Crime of ‘homosexual conduct’ still on the books in Texas
Image has not been found. URL: http://images.americanindependent.com/2010/08/MahurinLaw_Thumb1.jpgMore than seven years after the U.S. Supreme Court struck down a state law criminalizing “homosexual conduct,” the unconstitutional provision remains on the books.
“The law is unconstitutional. It needs to be deleted from the statute,” said Chuck Smith, deputy executive director of LGBT advocacy group Equality Texas.
After having little success in the past few legislative sessions, state Rep. Garnet Coleman (D-Houston) will again attempt to expunge the unconstitutional section of the Penal Code, as well as a section of the Health and Safety Code that states sexual education materials, developed by the Department of State Health and Human Services, should include information that “homosexuality is not a lifestyle acceptable to the general public and that homosexual conduct is a criminal offense” under the archaic law.
State Rep. Jessica Farrar (D-Houston), who joint authored the legislation with Coleman in 2009, has already filed House Bill 604 to correct the law.
When asked why the unconstitutional law has not been excised, Smith said, “That’s a good question. I believe it’s there to hold over people’s heads.”
In June 2009 in El Paso, security guards kicked a group of men out of a restaurant after two of the men kissed. (The men were being unruly, according to the guards.) The guards were backed by local police officers, one who allegedly cited the unconstitutional provision of the law against homosexual conduct. The City of El Paso had already passed an anti-discrimination law in 2003, the same year of the U.S. Supreme Court decision in Lawrence vs. Texas, which struck down the state law.
In June 2010, the men filed a civil lawsuit against the city and security guards. The discrimination suit is currently in an El Paso county court, where the judge has issued a gag order preventing any of the parties from discussing the case. The men are being represented by Paso del Norte Civil Rights Project, the El Paso branch of the Texas Civil Rights Project.
Regarding the section of the Health and Safety Code that refers to the unconstitutional provision, at least one Texas school district still incorporates that language into its official policy. According to Edinburg CISD policy:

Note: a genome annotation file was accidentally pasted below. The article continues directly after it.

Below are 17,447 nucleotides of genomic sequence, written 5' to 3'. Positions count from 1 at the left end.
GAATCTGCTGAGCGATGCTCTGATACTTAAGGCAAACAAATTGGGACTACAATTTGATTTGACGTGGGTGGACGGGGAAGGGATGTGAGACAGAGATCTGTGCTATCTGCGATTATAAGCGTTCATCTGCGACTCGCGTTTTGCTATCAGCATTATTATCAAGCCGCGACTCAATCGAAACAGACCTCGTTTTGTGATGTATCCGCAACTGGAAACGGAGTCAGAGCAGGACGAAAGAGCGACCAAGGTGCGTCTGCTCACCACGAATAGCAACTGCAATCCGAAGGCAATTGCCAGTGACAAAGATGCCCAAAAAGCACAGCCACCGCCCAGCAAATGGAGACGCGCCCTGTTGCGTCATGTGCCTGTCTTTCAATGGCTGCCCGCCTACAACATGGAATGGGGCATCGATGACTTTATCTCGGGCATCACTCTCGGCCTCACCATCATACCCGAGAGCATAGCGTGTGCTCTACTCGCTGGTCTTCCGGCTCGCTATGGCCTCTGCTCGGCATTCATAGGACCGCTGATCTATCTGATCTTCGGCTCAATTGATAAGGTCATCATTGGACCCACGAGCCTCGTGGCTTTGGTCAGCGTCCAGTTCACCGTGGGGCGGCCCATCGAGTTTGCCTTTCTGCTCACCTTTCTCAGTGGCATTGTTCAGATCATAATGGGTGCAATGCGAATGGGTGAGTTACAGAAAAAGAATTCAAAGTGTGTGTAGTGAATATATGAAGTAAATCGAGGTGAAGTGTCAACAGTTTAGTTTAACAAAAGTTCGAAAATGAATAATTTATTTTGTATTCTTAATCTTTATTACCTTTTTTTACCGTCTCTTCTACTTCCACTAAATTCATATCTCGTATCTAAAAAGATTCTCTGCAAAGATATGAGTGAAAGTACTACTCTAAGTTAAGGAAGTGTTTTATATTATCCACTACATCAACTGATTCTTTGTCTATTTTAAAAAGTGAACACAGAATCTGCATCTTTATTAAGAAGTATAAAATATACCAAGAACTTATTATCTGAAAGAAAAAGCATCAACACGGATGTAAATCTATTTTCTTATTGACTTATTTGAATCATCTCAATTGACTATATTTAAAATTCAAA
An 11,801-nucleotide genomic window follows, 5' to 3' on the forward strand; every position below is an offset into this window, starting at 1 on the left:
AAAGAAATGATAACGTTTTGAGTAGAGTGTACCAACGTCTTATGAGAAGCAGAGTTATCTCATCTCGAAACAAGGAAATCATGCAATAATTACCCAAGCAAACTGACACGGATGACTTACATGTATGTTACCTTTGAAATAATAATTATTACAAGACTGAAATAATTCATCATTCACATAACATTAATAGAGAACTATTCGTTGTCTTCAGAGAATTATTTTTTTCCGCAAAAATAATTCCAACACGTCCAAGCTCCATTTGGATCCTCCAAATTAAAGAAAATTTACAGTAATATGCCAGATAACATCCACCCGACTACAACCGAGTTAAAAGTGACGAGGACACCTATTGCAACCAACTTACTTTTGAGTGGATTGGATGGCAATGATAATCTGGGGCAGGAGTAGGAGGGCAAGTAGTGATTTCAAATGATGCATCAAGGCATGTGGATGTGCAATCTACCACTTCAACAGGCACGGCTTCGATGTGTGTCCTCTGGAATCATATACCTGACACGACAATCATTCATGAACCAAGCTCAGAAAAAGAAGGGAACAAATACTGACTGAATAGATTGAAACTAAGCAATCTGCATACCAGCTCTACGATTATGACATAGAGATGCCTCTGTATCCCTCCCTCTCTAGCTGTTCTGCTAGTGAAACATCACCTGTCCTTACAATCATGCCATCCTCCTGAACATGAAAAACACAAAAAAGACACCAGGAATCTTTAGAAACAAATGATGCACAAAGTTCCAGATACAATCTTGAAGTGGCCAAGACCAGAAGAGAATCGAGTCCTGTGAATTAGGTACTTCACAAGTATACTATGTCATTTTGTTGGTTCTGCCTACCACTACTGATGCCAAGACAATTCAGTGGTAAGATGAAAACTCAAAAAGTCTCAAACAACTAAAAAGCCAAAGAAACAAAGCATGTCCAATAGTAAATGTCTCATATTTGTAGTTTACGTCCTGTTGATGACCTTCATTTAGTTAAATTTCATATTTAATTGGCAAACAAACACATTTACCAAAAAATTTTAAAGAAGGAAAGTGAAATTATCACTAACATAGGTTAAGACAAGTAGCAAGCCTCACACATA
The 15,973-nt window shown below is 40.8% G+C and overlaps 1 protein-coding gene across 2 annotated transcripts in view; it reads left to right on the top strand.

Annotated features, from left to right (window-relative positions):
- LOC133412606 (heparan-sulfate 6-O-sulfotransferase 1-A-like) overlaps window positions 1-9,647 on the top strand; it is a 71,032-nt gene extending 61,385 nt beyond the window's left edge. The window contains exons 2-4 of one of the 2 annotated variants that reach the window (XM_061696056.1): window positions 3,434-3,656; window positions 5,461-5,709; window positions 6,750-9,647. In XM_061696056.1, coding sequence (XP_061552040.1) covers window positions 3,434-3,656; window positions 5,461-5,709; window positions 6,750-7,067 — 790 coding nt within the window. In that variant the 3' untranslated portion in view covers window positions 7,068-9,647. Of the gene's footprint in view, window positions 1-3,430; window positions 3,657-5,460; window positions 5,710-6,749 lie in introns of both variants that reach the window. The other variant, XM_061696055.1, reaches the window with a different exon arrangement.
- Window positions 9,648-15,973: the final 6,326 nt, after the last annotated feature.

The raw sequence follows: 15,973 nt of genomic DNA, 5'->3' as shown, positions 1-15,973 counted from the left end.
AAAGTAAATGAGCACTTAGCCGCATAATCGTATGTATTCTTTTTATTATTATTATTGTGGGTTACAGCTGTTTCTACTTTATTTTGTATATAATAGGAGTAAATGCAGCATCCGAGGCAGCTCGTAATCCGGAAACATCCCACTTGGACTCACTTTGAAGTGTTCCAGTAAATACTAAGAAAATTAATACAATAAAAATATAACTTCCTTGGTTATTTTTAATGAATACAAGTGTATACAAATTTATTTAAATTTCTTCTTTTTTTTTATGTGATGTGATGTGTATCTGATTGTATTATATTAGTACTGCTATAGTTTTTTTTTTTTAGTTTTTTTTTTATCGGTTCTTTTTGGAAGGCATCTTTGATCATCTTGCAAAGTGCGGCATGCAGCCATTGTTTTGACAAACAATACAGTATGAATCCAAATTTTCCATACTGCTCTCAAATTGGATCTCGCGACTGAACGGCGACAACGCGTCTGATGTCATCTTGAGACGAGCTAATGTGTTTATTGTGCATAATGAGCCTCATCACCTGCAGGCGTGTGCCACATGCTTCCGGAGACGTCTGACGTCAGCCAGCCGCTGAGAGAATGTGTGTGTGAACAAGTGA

“Instruction shall not represent homosexuality as a normal or acceptable lifestyle. Homosexuality shall be discussed in conjunction with education about sexually transmitted diseases. Teachers shall provide information of a factual nature only, and shall not explicitly discuss homosexual practices. Students should be informed that homosexual acts are illegal in Texas and highly correlated with the transmission of AIDS. Students shall be directed to seek value-oriented information regarding homosexuality from their parents/ guardians.”
Texas Education Agency spokeswoman DeEtta Culberson said that section of the Health and Safety Code does not apply to TEA policies. The code instructs the Texas Department of State Health Services to create a “model public health education curriculum” and make it publicly available upon request. Control over sexual education in individual districts is held by local school health advisory councils, which can select the DSHS curriculum, curriculum from other entities such as Scott & White Healthcare, alter other curricula or write their own.
A staffer for Rep. Coleman said no Texas textbook publishers include the language against homosexual conduct in instructional materials.
In a comprehensive 2009 report on sexual education in the state, Texas Freedom Network noted districts’ references to that section of the Health and Safety Code.
TFN Deputy Director Ryan Valentine said only a very small number of districts’ included the reference in their policies, which individual teachers may or may not pay close attention to when preparing for classes, and that it doesn’t necessarily mean that students are actually taught that homosexual conduct is unacceptable and still illegal. Districts may not review their policies carefully and often enough to remove outdated language.
“That doesn’t change the fact it essentially has the force of policy,” he said, adding that having the policy on the books could give teachers cover if they wanted to criticize homosexuality as being wrong.
“I would think that if a teacher wanted to include discriminatory comments on gay and lesbian students or families, they could easily point to district policy, and say their actions are covered by the written policy currently in effect in their district,” Valentine said.
The State Board of Education is set to discuss sexual education curricula in 2012, but it does not have binding authority over statute, he said.